As a kid growing up in the 1960’s and 1970’s, we only had roller skates, not the new fangled roller blades. Wearing them always made me feel as tall as a tree (not that I was short) and super-strong. I loved skating around the court where I grew up in Howard Beach on the concrete sidewalk and in the parking area in the back of the court.
A little history: back in the 18th century, people were hip to the idea of attaching wheels to their feet to get around faster. The 1970’s were a cultural coming of age period for roller-skating; it’s when they became a significant part of American culture,pushed along by new technology and improved skating materials. As a result, wheels and skates became slicker and faster. Thousands of roller rinks opened across the United States, many adding a disco sound track with a disco ball sparkling from above. We’d rock out to K.C. and the Sunshine Band, Donna Summer, ABBA and more.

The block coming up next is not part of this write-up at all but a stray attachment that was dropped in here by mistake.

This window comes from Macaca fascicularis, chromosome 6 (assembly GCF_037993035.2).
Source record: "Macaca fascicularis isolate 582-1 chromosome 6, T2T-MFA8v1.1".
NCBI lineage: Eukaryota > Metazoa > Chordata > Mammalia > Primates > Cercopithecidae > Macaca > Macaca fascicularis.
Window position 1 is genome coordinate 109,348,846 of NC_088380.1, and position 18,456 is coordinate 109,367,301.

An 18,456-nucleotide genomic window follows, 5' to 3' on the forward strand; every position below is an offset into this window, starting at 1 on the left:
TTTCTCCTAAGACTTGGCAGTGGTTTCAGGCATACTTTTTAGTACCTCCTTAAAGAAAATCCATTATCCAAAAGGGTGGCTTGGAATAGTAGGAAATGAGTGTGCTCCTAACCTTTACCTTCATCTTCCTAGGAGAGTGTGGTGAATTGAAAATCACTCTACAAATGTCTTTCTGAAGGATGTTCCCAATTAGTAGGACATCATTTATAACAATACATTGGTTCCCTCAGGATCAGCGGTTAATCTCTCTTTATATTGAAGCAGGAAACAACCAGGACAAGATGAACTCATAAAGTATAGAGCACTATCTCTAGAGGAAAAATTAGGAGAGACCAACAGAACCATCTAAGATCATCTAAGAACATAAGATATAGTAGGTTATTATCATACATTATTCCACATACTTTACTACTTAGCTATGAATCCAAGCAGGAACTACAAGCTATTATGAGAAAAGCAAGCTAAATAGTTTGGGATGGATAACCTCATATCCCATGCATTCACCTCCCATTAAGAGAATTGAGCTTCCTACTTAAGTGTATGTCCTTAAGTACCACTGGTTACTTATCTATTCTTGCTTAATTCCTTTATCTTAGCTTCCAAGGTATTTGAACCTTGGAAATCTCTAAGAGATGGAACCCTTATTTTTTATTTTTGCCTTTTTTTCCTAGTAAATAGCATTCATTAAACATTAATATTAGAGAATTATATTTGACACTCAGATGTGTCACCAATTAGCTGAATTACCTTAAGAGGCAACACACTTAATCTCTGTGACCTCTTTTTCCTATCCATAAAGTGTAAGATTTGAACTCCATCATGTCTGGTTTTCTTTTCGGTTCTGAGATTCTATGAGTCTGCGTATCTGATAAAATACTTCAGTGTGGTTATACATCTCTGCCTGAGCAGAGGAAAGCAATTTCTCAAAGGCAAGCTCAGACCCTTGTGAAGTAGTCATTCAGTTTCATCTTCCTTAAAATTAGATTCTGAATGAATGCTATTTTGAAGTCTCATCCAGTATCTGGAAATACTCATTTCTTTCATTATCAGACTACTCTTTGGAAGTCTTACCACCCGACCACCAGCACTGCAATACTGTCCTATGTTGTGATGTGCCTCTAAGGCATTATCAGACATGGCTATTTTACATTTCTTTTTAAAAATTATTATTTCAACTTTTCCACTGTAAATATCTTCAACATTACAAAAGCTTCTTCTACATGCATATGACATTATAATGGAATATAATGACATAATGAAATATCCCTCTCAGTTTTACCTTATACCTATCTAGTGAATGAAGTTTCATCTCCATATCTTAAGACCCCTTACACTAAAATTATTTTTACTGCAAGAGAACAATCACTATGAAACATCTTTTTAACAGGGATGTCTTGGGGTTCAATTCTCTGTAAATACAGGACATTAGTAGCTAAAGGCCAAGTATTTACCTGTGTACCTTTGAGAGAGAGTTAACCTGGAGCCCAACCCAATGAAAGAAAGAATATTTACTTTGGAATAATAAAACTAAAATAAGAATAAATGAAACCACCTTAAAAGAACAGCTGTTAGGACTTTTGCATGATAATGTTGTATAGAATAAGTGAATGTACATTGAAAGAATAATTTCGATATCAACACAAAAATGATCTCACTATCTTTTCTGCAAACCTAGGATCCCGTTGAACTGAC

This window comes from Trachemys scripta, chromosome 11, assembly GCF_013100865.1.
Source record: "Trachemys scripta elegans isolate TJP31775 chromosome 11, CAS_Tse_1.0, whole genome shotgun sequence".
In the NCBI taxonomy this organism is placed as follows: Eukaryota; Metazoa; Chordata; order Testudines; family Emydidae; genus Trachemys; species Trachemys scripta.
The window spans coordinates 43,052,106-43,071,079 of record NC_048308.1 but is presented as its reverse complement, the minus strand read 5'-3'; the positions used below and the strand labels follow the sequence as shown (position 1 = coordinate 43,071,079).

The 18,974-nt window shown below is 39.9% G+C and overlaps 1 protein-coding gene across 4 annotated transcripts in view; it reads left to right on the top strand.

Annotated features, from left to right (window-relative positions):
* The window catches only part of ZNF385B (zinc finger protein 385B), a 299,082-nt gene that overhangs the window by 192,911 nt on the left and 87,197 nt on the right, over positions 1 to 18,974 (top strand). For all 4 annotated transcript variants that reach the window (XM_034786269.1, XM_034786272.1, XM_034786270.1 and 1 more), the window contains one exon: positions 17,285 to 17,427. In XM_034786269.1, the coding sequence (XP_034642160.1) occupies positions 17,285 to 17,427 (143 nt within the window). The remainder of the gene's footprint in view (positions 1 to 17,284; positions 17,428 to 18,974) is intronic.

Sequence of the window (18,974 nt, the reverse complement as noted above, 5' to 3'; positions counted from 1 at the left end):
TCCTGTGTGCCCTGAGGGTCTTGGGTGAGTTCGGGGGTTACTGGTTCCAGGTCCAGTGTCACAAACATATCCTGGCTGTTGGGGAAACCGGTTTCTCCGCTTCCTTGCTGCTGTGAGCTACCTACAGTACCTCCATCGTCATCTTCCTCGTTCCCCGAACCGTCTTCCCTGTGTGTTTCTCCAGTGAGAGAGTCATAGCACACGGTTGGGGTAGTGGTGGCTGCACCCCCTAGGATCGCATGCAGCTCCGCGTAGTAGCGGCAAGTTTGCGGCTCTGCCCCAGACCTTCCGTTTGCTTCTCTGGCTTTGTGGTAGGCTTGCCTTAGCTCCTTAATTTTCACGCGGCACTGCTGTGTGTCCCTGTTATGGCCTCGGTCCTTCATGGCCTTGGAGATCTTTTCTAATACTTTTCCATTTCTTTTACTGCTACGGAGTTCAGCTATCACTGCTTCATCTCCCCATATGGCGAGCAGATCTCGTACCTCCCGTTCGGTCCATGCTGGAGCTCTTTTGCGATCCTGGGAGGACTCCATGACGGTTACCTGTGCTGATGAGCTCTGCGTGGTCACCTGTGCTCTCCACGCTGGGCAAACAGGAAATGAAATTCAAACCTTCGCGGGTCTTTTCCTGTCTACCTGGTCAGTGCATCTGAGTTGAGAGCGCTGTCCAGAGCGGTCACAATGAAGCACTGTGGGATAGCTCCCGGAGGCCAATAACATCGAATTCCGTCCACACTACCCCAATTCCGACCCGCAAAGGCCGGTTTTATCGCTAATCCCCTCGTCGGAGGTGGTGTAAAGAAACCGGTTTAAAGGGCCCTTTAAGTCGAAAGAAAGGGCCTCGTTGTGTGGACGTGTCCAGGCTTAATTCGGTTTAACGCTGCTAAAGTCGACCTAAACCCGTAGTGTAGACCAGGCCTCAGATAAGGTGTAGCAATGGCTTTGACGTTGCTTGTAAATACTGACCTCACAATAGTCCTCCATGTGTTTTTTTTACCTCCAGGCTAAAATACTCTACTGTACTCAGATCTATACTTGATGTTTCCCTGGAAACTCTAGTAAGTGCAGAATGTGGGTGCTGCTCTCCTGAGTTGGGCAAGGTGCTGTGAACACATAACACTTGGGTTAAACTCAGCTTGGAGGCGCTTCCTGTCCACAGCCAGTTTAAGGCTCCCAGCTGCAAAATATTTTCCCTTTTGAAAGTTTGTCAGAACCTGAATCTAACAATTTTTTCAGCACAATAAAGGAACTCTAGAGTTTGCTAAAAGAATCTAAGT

Today, there are no roller rinks in New York City that I know of. An article in today’s New York Times speaks about roller skating and the iconic rinks in Staten Island and New Jersey. Perhaps there is a bit of a resurgence in progress due to renewed interest in the 1970s; this is good news. The 1970s age of roller skating is well-captured in the film, Roll Bounce (2005) and in this outtake of Skatetown USA featuring Patrick Swayze.. I myself, would love to roller skate again; I tried roller blading, which is fun, but, to me, just doesn’t have the same appeal.